Ziad Al-Rahbani, that brilliant star in Lebanon’s sky, does not cease to entrance his audience into his very unique music. His recent concert “Bi Ma Enno” (Since) at the Nabu Museum in the North of Lebanon on June 22nd was a dazzling success, and two more are scheduled for July 19th in Beirut, featuring Lisa Simone, and August 9th in Jezzine.
On this occasion, and for those who just happen by a weird chance to have missed knowing him and his unique work, Ziad Al Rahbani is a Lebanese pianist, composer, and playwright, son of the iconic Fairuz and Assi Al Rahbani.
Born into a family of music legends that influenced his artistic beginning, Ziad went with his own creativity, a uniqueness that launched his name to the stars, nationally and internationally. Among his creations back then: Blending Lebanese music with modern jazz in what came to be known thereafter as the jazz Arabic music.
The beginning of our sensational artist started during the 60s with his assembled writings entitled “Sadiki Allah” (My Friend God). During his teenage, he composed for his mother Fairuz the world-renowned “Saalouni El-Nass” (People Asked Me); a song that acknowledged the birth of the quintessential Ziad Al Rahbani.
Later to that, Ziad appeared in the plays of “Al Mahatta” (The station) and “Mays El Rim” (named after the illusional village the play revolves around) until he made his first theatrical masterpiece “Sahriyyeh” (The Soirée).
Ziad’s success kept rising as he gave to our homeland an eloquent and unparalleled muse to our ear with the music he composed, as well as with the lyrics that still speak to us as Lebanese.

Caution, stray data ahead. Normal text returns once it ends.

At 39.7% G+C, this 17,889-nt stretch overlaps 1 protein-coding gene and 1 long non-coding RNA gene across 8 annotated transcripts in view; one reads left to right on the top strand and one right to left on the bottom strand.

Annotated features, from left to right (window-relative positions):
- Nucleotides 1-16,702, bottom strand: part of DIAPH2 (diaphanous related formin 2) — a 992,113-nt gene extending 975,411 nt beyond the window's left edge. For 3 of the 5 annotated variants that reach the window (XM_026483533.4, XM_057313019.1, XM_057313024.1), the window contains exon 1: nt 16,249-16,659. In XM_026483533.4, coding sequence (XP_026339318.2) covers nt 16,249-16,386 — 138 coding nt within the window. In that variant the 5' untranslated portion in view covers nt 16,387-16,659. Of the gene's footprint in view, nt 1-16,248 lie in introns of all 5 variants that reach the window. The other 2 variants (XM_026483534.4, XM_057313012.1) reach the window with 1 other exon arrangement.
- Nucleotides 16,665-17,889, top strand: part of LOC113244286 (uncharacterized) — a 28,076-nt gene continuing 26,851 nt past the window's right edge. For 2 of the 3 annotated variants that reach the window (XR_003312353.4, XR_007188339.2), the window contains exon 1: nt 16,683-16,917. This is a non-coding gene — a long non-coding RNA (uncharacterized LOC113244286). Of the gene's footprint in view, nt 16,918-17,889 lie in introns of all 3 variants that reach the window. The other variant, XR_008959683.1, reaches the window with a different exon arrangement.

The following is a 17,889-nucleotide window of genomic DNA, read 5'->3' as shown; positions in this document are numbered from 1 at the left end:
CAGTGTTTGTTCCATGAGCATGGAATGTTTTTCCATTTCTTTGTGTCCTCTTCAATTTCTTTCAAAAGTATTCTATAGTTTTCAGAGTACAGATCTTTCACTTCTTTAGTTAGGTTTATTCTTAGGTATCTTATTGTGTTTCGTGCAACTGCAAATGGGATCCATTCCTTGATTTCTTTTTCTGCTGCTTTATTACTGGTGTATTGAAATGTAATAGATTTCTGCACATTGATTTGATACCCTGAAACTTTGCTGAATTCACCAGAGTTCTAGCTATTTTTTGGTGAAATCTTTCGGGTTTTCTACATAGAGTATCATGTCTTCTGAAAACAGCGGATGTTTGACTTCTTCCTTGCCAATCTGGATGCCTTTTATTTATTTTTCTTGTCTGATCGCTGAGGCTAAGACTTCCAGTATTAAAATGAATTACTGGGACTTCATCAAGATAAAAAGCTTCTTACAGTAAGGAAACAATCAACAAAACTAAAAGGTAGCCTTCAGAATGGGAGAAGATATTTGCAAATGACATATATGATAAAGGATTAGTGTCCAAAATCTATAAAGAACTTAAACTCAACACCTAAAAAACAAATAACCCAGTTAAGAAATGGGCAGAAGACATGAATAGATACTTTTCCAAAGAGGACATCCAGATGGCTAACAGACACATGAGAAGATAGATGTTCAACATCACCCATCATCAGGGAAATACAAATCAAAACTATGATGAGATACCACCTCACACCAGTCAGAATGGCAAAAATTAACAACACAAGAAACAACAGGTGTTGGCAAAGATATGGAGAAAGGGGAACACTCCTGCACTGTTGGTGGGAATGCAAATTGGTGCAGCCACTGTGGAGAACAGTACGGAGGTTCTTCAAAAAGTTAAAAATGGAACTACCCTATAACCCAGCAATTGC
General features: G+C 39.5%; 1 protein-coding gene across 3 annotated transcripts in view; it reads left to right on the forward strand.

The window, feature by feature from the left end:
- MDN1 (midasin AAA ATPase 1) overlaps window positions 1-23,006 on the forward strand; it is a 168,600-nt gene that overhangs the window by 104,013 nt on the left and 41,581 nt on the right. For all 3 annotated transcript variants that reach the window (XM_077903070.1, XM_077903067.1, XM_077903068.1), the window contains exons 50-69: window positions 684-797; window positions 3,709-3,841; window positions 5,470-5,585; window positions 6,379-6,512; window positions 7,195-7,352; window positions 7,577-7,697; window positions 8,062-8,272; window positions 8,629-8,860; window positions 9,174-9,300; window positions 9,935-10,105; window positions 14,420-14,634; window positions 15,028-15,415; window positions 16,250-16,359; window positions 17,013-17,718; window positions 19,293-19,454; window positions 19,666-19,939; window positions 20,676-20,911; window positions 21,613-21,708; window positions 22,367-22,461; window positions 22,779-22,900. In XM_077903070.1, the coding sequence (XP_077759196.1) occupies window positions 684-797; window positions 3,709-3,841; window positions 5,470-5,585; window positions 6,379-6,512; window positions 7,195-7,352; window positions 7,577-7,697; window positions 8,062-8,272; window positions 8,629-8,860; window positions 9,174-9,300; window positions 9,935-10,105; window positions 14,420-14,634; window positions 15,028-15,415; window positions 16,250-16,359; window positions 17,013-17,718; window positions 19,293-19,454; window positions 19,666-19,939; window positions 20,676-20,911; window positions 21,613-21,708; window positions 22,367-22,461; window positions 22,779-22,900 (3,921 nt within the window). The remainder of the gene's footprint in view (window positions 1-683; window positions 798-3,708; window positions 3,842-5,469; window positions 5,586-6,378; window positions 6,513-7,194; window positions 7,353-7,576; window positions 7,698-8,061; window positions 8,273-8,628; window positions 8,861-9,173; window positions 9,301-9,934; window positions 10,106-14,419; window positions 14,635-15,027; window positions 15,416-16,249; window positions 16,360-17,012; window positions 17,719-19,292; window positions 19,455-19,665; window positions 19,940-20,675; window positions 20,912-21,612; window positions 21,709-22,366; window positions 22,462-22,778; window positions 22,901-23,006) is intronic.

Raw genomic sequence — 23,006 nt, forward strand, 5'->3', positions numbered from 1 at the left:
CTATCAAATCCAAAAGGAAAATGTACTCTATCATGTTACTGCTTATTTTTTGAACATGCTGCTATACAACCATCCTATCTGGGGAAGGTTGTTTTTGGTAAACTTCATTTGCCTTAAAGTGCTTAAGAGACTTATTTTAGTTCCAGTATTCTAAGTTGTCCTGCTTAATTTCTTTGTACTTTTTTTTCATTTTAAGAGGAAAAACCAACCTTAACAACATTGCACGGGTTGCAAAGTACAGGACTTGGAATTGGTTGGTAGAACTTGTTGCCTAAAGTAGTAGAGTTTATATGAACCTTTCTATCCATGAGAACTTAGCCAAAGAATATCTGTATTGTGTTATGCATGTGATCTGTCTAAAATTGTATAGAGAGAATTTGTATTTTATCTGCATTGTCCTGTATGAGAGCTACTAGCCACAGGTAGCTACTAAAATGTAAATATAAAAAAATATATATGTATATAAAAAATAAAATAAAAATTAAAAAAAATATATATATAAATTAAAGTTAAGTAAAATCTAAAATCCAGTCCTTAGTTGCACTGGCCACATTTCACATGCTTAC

Among his unforgettable music pieces that generations keep on playing, we cite: “Bi Saraha” (To Be Honest), “Bala Wala Chi” (Without Anything), “Kifak Enta?” (How Are You Doing?), “Habbaytak Ta Nsit El Nawm” (I Loved You to the Point of Forgetting the Sleep), “Eh, Fi Amal” (Yes, There’s Hope), and the list goes on and on.
There is more to Ziad than his musical creations. He came to be known as a controversial artist for his sarcasm in his outspoken political views and comments, which sounded kind of funny at times and to which many Lebanese related to.
That started during the Civil War (1975), and thereafter when he transcribed Lebanon’s bitter reality into astounding and hilarious showpieces.
Unlike the Rahbani Brothers’ patriotic plays, Ziad made his own artistic line of blunt sarcasm that reflected back then the veracious scene of conflicts in its crude reality with no sugar-coating. That deep pain he felt at the warring factions and politics, he channeled it into his artistic plays.
Among his timeless plays that remain contextual and relevant, we recognize “Nazl Al Sourour – 1974” (The Sourour Motel), “Bil Nesbeh La Boukra Shou? – 1978” (What About Tomorrow?), “Film Ameriki Tawil – 1980” (Long American Movie), and “Shi Feshel – 1983” (The failure), among many others of course.
Both his “Bil Nesbeh La Boukra Shou?” and “Film Ameriki Tawil” had their footage brought in 2015 and 2016 by a Lebanese distribution company to the silver screen.
For some unexplainable reasons, he disappeared from the Lebanese scene two years ago yet kept performing throughout Europe. Now, he has made a strong comeback much awaiting by all; because we simply can’t get enough of this man.
To the delight of the Lebanese society, he finally appeared this year on a couple of TV shows and made it again to the glorious stage of Lebanese festivals and concerts.
Ziad Al-Rahbani is back! He is resuscitating his music back into the Lebanese nightlife, and we can’t wait to hear what new and more this genius of Lebanon has to share with us from his unparalleled creativity.
Until then, here is one of his most famous pleasant songs!